Planetweb and Ergosoft have formed a business alliance to provide the Internet software and middleware for the PlayStation2 computer entertainment system in Japan.
Ergosoft will publish the Planetweb Web Browser in Japan and license the TCP/IP networking components to game developers and other multimedia application software developers.
Ergosoft plans to launch sales of the PS2 browser sometime before the end of March 2001, and the company will also make it available to other firms, such as makers of modems and game console peripherals, bundled with other software titles. In addition, Ergosoft will provide software libraries for separate functions, including TCP/IP stack, HTTP protocol, HTML engine, on an OEM basis to the developers of PS2 game software who want to produce titles incorporating networking features.
The price of the PS2 browser is still to be decided, but it will almost certainly retail at less than the cost of most currently available game titles. Ergosoft expects to ship 100,000 copies of the browser in its first year on the market.
One of the main attractions of the browser that Planetweb is in the midst of developing is that it makes use of the PS2's flicker filter, which will help to ensure that it has a high standard of onscreen picture quality. The size of the browser's onscreen display is also being maximized, with the incorporation of a pop-up control menu that users call up only when needed. It will have a resolution of 640 x 480.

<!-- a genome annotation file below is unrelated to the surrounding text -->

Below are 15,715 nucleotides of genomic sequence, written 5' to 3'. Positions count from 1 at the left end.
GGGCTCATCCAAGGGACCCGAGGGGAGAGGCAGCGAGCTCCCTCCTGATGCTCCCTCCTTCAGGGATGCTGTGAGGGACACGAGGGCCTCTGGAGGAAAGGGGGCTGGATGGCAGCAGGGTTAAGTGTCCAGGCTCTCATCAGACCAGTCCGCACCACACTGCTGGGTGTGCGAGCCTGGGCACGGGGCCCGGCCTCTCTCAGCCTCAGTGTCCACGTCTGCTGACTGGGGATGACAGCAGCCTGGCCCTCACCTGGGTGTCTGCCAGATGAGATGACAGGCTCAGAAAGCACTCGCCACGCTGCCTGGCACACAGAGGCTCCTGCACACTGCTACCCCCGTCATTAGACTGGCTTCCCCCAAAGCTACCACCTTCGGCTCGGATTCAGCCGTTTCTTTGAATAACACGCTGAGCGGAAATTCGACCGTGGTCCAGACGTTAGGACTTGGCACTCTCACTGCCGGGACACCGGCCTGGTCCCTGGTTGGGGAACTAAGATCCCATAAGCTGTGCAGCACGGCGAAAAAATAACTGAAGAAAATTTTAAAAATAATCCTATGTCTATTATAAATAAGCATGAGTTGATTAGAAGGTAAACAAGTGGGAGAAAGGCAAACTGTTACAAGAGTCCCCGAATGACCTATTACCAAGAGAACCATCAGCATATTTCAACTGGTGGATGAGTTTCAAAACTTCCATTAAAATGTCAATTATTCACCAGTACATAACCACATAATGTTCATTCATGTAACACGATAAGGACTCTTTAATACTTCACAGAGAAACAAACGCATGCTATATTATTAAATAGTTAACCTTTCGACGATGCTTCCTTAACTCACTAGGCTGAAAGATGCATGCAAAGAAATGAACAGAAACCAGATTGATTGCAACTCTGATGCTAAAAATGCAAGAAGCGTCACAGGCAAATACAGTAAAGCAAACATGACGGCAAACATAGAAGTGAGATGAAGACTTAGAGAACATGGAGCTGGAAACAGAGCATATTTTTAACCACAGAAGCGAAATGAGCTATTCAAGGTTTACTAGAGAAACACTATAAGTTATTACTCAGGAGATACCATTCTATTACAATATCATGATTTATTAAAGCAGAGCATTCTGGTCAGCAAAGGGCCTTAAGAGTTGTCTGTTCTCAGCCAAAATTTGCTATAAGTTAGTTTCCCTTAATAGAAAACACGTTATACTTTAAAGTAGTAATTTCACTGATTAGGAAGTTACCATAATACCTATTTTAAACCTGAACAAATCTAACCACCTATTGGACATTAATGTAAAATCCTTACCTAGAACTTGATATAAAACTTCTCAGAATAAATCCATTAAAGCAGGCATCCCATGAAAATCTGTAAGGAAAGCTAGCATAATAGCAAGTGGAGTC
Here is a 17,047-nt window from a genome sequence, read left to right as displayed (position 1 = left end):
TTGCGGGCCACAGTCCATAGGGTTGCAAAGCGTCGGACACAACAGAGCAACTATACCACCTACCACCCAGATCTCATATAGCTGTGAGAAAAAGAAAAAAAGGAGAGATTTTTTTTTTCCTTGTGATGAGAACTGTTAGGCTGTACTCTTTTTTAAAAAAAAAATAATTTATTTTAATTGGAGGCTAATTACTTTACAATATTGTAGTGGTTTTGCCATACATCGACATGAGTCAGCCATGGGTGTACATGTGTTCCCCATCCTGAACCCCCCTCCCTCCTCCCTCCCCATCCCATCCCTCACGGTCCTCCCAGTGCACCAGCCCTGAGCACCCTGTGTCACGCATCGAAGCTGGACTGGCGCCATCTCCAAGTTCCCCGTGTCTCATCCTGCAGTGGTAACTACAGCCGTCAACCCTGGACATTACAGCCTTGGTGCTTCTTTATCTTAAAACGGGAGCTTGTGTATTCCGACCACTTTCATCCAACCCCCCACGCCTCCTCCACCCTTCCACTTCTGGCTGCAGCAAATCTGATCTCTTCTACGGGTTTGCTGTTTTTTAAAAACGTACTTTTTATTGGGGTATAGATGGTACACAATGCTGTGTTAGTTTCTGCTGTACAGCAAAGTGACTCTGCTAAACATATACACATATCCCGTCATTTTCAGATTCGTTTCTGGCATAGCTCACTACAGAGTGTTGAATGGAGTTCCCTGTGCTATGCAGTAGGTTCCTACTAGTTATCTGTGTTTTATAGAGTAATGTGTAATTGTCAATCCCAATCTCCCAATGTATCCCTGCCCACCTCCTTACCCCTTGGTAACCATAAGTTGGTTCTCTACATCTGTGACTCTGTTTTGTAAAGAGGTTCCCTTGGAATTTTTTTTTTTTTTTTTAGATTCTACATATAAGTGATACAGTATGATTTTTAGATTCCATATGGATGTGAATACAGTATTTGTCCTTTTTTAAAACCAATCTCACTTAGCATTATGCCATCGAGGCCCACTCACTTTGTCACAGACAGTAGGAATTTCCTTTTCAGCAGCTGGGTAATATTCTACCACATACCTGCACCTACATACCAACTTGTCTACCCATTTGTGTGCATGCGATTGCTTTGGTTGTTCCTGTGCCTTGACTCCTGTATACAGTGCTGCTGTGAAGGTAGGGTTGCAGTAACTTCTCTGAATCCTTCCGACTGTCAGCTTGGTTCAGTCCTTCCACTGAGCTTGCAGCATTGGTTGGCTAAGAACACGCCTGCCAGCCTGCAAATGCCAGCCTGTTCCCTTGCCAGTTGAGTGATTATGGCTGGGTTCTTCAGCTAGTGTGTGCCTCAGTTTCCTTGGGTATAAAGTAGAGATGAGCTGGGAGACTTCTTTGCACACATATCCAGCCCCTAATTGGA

The browser will also incorporate automatic setup programs to ease the way for users to access the Internet via recommended Internet service providers. The browser will, of course, include e-mail software and it will even be possible for users to send their game saved data files to other users as e-mail attachments. There will also be an MP3 player function so that the users can play MP3 music files on the Web.
Also by the end of March 2001, Ergosoft will start selling a new MP3 player software that is compatible with the PS2's HDD, and will play MP3 files. It will enable users to create their own MP3 files from CDs. The retail price for this product, too, is still undecided. The company plans to sell 100,000 copies within the first year of its launch.